Advanced WPF Part 4 of 5: Threading in Windows Presentation Foundation

 

In this section look into multithreading in WPF and how we can send long running task to a different thread than the UI thread. We will look at how the threading model of WPF works. We will also look into how we can load data in a different long running thread and then utilize that data through data binding. Also we will see how we can communicate with WCF from WPF.

WPF Threading Model

Responsive UI and Distributed Systems

In our application if we are dealing with data which is coming from remote system then we cannot deny the fact there can be network delays because of various reasons (Network congestion, Busy Servers, Packet Loss, higher round trip times, etc) and that could render our UI unresponsive. Other reasons for UI unresponsiveness could be long running IO tasks or slow CPU. So we should take care of this while designing the application and make sure the UI does not freeze in such conditions.

Dispatcher

The WPF threading model revolves around an object called as dispatcher. It can be considered as the object that owns the message loop for a particular thread. In any windows application all the mouse and keyboard inputs are sent via message sent to the thread associated with the target window. In WPF receives these messages and decides what to do with them. All WPF elements are associated with the Dispatcher. We can see this in the DispatcherObject base class. This is the base of DependencyObject which is root of WPF class hierarchy.

WPF Dispatcher

WPF Dispatcher

As we have seen that DependencyObject object is the base class for most WPF types and it in turn derives from DispatcherObject which derives from System.Object, the base class for all .NET objects. The DispatcherObject provides access to the object to which the Dispatcher is associated and it provides functions to check whether we are on the right thread or not. The Dispatcher is always associated with a particular thread and in most cases we need to be on that thread when we make any changes to the object on that thread. WPF makes use of these methods to make sure we are performing operations on the right thread.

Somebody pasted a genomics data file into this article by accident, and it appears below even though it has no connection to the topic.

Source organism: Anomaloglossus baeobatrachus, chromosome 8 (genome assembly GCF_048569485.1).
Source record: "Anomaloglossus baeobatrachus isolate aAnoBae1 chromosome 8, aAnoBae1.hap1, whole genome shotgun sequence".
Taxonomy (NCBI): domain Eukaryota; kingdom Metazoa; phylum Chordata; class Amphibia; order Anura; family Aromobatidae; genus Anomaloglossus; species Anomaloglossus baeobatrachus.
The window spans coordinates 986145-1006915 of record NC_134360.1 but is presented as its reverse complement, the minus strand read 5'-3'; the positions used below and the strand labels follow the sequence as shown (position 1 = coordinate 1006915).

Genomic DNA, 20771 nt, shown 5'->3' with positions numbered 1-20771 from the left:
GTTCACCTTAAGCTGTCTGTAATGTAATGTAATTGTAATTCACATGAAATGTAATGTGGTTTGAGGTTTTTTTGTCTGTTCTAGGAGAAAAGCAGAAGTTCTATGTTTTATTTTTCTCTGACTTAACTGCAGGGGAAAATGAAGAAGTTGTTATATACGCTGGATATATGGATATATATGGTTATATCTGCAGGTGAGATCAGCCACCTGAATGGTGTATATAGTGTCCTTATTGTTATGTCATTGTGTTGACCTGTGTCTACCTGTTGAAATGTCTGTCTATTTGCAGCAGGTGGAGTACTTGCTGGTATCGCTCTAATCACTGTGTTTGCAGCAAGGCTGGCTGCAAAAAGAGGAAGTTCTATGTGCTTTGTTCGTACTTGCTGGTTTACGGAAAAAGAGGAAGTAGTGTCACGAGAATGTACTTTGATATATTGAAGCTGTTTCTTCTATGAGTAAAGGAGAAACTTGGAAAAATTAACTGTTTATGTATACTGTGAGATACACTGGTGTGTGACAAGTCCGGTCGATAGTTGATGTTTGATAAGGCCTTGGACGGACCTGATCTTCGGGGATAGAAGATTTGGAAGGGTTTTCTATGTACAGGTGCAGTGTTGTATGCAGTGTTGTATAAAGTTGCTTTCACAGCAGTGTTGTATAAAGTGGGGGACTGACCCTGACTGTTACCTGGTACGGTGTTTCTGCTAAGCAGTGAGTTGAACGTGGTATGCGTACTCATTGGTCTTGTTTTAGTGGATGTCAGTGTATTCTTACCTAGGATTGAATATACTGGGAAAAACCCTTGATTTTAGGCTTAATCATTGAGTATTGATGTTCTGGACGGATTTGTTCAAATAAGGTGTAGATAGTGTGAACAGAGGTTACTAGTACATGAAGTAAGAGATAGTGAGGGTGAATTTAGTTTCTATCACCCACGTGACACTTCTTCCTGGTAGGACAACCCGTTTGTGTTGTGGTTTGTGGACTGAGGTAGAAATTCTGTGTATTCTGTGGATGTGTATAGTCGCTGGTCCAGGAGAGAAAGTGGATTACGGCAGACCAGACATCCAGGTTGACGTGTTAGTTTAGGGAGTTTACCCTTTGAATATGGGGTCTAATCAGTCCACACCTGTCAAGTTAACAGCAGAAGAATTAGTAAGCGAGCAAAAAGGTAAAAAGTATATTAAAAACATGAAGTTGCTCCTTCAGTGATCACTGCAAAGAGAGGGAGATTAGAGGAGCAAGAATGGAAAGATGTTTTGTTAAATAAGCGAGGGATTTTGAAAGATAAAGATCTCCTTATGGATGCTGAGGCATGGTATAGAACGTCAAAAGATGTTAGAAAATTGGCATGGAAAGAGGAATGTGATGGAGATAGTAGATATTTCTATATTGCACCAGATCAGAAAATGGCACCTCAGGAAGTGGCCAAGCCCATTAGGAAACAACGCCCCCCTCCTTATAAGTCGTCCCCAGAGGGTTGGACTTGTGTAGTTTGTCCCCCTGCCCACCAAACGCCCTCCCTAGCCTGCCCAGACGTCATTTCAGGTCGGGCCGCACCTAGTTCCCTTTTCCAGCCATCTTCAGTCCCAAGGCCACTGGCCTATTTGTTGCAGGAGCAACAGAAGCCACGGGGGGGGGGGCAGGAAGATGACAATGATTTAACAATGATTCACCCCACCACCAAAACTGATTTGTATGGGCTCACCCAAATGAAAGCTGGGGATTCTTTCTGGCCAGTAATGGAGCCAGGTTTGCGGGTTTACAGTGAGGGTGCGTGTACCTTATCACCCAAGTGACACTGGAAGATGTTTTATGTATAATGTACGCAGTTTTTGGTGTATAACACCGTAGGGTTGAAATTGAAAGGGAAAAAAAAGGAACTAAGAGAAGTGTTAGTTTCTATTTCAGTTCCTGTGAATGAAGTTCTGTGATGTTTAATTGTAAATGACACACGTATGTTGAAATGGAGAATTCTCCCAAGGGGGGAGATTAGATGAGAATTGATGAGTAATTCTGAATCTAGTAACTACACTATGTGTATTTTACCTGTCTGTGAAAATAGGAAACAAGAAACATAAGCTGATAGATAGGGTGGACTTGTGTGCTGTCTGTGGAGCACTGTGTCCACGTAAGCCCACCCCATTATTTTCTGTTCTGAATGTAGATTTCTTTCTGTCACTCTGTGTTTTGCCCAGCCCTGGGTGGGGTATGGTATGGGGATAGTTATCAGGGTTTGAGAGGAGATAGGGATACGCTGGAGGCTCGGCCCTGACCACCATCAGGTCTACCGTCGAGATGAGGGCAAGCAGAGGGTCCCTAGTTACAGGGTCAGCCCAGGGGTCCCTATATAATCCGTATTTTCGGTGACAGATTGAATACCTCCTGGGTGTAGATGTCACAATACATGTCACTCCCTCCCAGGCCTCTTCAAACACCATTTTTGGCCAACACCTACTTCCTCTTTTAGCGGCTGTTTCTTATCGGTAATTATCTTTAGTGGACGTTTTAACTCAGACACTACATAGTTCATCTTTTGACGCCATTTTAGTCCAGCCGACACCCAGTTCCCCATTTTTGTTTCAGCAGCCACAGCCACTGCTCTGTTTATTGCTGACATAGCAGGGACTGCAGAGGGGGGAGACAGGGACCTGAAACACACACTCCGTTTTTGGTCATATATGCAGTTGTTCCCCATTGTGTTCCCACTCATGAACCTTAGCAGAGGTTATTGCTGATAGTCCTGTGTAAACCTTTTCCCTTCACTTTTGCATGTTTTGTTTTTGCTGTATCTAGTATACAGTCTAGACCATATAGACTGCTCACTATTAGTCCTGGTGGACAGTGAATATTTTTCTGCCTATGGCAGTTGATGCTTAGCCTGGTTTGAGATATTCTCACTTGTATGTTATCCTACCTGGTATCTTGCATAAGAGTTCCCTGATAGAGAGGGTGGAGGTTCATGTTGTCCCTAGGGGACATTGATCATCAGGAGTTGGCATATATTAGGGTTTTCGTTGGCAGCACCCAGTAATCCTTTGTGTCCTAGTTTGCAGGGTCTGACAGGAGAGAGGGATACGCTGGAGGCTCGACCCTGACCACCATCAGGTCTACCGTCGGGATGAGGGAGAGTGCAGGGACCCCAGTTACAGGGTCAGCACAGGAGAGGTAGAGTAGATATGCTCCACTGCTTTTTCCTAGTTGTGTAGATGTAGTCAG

• CheckAccess – This will return false if we are on the wrong thread.
  • VerifyAccess – This will throw an exception if we are on the wrong thread.

So this is in accordance with STA model. The reason why WPF uses this model is to work with COM based API’s like clipboard, etc.

However it is technically possible for an application to have multiple dispatchers each on a different thread but each top level window needs to be on a single dispatcher. However its very common to have only one dispatcher for one WPF application. And also generally a WPF application has one UI thread but that’s not a constraint. So we cannot modify anything on the UI elements from the wrong thread means non UI thread directly. As all the user inputs are handled by the dispatcher so when we do any other task on that thread then the dispatcher will not be to handle the user input. So we should not block the UI thread to the functions that take long time to complete.

So how do we follow both the things I just said above because one says do all the work on UI thread to avoid exceptions and the second one says do no work on UI so that the UI is responsive.

Async Work

The answer is to perform slow work asynchronously either by using multithreading or some API’s. If we want to update the UI in between these tasks then we can use the Dispatcher to come back on the right thread for updating the UI. We can do this by calling the Dispatcher.BeginInvoke method and passing the method delegate to it. This will end up as a message in the message queue of the dispatcher and when the dispatcher processes this message in its queue it will invoke the specified method and make eth updates to the UI thread. This will make sure that the UI updates will happen always on the right thread no matter what thread we are on.